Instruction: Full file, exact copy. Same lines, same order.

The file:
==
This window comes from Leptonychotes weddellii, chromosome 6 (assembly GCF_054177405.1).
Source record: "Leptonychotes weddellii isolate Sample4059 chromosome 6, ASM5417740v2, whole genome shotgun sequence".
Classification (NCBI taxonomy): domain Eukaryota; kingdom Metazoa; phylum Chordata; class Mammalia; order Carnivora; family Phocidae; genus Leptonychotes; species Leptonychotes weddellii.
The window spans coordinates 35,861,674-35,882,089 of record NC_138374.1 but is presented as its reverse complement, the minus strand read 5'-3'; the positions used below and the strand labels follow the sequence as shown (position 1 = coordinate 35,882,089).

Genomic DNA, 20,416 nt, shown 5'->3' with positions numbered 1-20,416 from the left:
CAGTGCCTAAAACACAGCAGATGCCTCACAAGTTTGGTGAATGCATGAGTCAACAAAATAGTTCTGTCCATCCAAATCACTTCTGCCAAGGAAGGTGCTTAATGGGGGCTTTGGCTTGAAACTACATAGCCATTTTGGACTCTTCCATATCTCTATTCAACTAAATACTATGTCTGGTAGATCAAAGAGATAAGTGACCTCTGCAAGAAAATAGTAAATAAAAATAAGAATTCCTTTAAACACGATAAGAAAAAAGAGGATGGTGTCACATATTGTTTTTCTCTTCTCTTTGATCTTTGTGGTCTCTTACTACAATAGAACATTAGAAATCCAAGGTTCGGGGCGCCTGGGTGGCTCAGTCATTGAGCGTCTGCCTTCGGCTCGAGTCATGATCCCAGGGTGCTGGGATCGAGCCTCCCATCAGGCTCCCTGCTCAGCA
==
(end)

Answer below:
This window comes from Leptonychotes weddellii, chromosome 6 (assembly GCF_054177405.1).
Source record: "Leptonychotes weddellii isolate Sample4059 chromosome 6, ASM5417740v2, whole genome shotgun sequence".
Classification (NCBI taxonomy): domain Eukaryota; kingdom Metazoa; phylum Chordata; class Mammalia; order Carnivora; family Phocidae; genus Leptonychotes; species Leptonychotes weddellii.
The window spans coordinates 35,861,674-35,882,089 of record NC_138374.1 but is presented as its reverse complement, the minus strand read 5'-3'; the positions used below and the strand labels follow the sequence as shown (position 1 = coordinate 35,882,089).

Genomic DNA, 20,416 nt, shown 5'->3' with positions numbered 1-20,416 from the left:
CAGTGCCTAAAACACAGCAGATGCCTCACAAGTTTGGTGAATGCATGAGTCAACAAAATAGTTCTGTCCATCCAAATCACTTCTGCCAAGGAAGGTGCTTAATGGGGGCTTTGGCTTGAAACTACATAGCCATTTTGGACTCTTCCATATCTCTATTCAACTAAATACTATGTCTGGTAGATCAAAGAGATAAGTGACCTCTGCAAGAAAATAGTAAATAAAAATAAGAATTCCTTTAAACACGATAAGAAAAAAGAGGATGGTGTCACATATTGTTTTTCTCTTCTCTTTGATCTTTGTGGTCTCTTACTACAATAGAACATTAGAAATCCAAGGTTCGGGGCGCCTGGGTGGCTCAGTCATTGAGCGTCTGCCTTCGGCTCGAGTCATGATCCCAGGGTGCTGGGATCGAGCCTCCCATCAGGCTCCCTGCTCAGCA